Employment verification is a requirement established by federal law. All employers must verify the identity and employment authorization of individuals hired for employment in the United States. This post explains the basics of this process and provides employers with simple steps to be compliant with federal law.
Who is required to verify employment?
All employers, no matter how many employees they have, and it is required from citizens and non-citizens. Employers based in states with a large immigrant community are more familiar with this requirement. Often, employers with United States Citizens (“USC”) fail to perform the employment and identity verification process, assuming it only applies to those employers with non-citizens or immigrant employees. (the requirement to perform employment and identity verification are imposed by federal law, specifically the Immigration Reform and Control Act of 1986 (IRCA)).
Fines and penalties for non-compliance.
Failure to comply with this requirement imposed by federal law may result in fines and penalties that vary from $252 to $2,507 for the first violation or uncorrected technical errors; and $1,161 to $2,322 for second or subsequent violations.
How does this process take place?
The employment and identity verification process takes place through a standard form I-9 which can be downloaded from the following link:
The employer must provide this form to the employee and request him/her to provide the documents supporting his identity and employment eligibility. The employee must provide sufficient documentation to allow the employer to determine whether the person is eligible for employment. The employer simply needs to verify the documents based on a three-column set of documents that allows the employer to determine the identity and employment eligibility of the applicant.
Documents needed for a USC or a Legal Permanent Resident (LPR)
A USC or LPR may satisfy this requirement by providing a copy of her US Passport, US Birth Certificate, or a copy of her Permanent Resident Card.
Documents required for non-USC or LPR applicants
Those applicants for employment who are not USCs or LPRs may present a combination of documents to verify their identity and employment eligibility. These documents may include a foreign passport, state driver's license, employment authorization document, and stamped visa with an indication that the applicant is authorized to work in the United States.
The list of acceptable documents can be found on the last page of the form. Employers must retain Form I-9 for a designated period and make it available for inspection by authorized government officers.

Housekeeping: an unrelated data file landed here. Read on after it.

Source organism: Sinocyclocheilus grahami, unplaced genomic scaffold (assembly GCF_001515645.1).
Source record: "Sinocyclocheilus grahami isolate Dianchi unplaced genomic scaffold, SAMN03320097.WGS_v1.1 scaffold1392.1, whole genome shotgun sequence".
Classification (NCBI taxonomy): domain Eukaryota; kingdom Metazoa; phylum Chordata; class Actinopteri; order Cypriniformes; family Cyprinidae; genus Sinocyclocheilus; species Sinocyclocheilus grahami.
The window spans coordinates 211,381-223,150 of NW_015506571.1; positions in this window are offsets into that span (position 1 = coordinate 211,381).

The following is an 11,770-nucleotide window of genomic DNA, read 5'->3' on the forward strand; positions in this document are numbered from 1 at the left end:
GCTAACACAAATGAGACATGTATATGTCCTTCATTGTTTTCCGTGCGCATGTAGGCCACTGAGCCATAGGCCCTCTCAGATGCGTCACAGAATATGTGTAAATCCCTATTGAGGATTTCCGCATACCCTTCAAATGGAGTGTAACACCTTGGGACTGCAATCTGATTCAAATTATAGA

Can my employee request more documents or requirements than those listed in the form I-9?
Generally, no, unless the employer is a governmental entity. The documents listed in the form I-9 establish the minimum requirements to receive employment in the United States, and once the applicant has satisfied these requirements, the employer should not request additional requirements or documents concerning the employee’s eligibility. Requesting additional documents may be considered employment discrimination and result in a complaint leading to civil and administrative fines.
The I-9 document applies only to private workplaces. Government entities (state, local and municipal) may impose additional requirements. Some positions require the employee to be a USC for undertaking sensible functions related to government activities.
We recommend our clients to set and follow employment eligibility and verification compliance that will facilitate I-9 Compliance and avoid potential issues regarding discrimination. Such a policy establishes the procedures to be taken by a designed person to collect and safeguard the documents and forms related to this process.
If you have any doubts or questions about this topic or any other topic on our blog, do not hesitate to contact us to evaluate your case. We can assist you with matters regarding I-9 compliance, guiding you through this process and establishing an effective policy for this process.
Our firm specializes in Business Law, Corporate Law, Litigation, Trust and Estate Planning and Asset Protection, and Immigration Law. You can schedule a 20-minute appointment using the link below:
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